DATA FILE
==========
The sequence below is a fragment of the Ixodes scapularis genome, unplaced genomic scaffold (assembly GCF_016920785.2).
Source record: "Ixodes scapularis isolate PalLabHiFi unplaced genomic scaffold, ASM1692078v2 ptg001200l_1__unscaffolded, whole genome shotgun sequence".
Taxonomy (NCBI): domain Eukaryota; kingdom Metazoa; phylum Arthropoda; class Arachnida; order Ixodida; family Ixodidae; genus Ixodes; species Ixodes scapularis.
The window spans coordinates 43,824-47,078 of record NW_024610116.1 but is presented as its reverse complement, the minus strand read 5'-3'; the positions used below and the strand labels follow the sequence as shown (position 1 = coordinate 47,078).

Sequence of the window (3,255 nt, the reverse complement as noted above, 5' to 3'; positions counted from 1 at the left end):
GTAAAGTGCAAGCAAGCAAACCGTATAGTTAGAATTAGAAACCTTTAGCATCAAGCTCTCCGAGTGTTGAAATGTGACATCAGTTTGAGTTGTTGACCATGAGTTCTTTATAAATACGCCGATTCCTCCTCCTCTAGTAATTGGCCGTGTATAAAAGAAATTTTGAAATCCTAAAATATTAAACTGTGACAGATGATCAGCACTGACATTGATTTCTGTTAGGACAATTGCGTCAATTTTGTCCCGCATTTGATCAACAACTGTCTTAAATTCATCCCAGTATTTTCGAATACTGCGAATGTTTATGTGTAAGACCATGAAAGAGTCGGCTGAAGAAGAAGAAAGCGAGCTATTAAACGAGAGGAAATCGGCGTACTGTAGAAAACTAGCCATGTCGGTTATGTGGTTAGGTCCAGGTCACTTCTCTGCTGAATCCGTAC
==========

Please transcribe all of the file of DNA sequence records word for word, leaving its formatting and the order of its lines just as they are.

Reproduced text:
The sequence below is a fragment of the Ixodes scapularis genome, unplaced genomic scaffold (assembly GCF_016920785.2).
Source record: "Ixodes scapularis isolate PalLabHiFi unplaced genomic scaffold, ASM1692078v2 ptg001200l_1__unscaffolded, whole genome shotgun sequence".
Taxonomy (NCBI): domain Eukaryota; kingdom Metazoa; phylum Arthropoda; class Arachnida; order Ixodida; family Ixodidae; genus Ixodes; species Ixodes scapularis.
The window spans coordinates 43,824-47,078 of record NW_024610116.1 but is presented as its reverse complement, the minus strand read 5'-3'; the positions used below and the strand labels follow the sequence as shown (position 1 = coordinate 47,078).

Sequence of the window (3,255 nt, the reverse complement as noted above, 5' to 3'; positions counted from 1 at the left end):
GTAAAGTGCAAGCAAGCAAACCGTATAGTTAGAATTAGAAACCTTTAGCATCAAGCTCTCCGAGTGTTGAAATGTGACATCAGTTTGAGTTGTTGACCATGAGTTCTTTATAAATACGCCGATTCCTCCTCCTCTAGTAATTGGCCGTGTATAAAAGAAATTTTGAAATCCTAAAATATTAAACTGTGACAGATGATCAGCACTGACATTGATTTCTGTTAGGACAATTGCGTCAATTTTGTCCCGCATTTGATCAACAACTGTCTTAAATTCATCCCAGTATTTTCGAATACTGCGAATGTTTATGTGTAAGACCATGAAAGAGTCGGCTGAAGAAGAAGAAAGCGAGCTATTAAACGAGAGGAAATCGGCGTACTGTAGAAAACTAGCCATGTCGGTTATGTGGTTAGGTCCAGGTCACTTCTCTGCTGAATCCGTAC